I have denoted the depressed feeding-in table or work-support by the letter F, the table or bed being continued to rear of the lower cutter-head by a raised table or bed F', forming a stepped table, with the feeding-in end F thereof in a plane substantially below the part F', located beyond the lowercutter-head. I also provide a stepped gage 181, having a depending part 182 above the depressed feeding-in end of the work-support and connecting therewith and adjustable transversely with relation thereto in any suitable manner, as by bolt connections 183, taking into slots 184 in the bed. The stepped gage allows the stock to be fed thereagainst at the feeding-in end of the work-support and maintains the stock in transverse position with relation to the bed when the stock reaches the feeding-in roll, and is raised thereby at the step 185 of the gage against the upper rigid feed-roll, the stepped gage allowing the stock to be raised while contacting with a continuous vertical face extending from the depressed feeding-in table upwardly and rearwardly beyond the lower feeding-in rolls. The stepped gage preferably extends from the feeding-in end ,of the work-support through the machine past the horizontal cutting agencies.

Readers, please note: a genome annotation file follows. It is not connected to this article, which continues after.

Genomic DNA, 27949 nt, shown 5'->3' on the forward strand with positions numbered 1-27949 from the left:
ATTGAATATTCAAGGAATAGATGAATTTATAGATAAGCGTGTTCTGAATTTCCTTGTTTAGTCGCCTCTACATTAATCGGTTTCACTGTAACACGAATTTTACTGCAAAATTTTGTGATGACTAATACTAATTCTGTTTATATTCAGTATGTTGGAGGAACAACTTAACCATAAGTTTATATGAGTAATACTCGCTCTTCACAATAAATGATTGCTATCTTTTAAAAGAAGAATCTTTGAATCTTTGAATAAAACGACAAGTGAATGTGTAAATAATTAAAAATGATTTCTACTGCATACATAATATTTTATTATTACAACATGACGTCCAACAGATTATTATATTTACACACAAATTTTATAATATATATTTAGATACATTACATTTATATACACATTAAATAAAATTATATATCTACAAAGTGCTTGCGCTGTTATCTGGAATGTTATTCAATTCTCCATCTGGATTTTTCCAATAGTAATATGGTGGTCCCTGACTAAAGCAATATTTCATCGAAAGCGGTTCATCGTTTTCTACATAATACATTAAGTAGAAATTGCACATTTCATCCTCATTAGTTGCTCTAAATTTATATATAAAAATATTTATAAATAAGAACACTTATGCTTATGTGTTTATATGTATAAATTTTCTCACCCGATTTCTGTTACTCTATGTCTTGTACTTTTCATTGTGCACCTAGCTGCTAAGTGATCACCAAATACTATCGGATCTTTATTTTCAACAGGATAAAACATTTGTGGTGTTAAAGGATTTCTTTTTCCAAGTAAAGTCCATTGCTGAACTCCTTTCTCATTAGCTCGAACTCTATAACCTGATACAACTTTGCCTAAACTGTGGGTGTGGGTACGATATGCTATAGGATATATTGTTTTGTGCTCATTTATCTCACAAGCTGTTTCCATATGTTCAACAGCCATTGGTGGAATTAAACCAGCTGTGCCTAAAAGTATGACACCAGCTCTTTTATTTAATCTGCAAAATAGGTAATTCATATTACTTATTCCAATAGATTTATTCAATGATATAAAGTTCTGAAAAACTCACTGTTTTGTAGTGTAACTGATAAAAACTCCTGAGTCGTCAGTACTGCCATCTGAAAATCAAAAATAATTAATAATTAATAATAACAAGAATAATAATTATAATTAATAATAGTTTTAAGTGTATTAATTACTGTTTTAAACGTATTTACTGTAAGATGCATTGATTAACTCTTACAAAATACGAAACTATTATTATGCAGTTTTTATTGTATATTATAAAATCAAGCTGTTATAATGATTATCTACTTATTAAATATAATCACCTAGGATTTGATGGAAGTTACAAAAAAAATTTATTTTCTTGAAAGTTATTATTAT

In the drawings the rolls and upper line of contact parts are shown at considerable height to more clearly show theparts; but in the usual run of stock they are brought down to within an inch or two of the normal plane of the lower cutting agency.`

The general preferred arrangement of my improved device, therefore, is a depressed feeding-in table followed by lower feeding-in roll, or rolls capable of substantial yield, followed by a lower cutter-head to cut the stock to thickness provided at its feeding-in side IOO IZO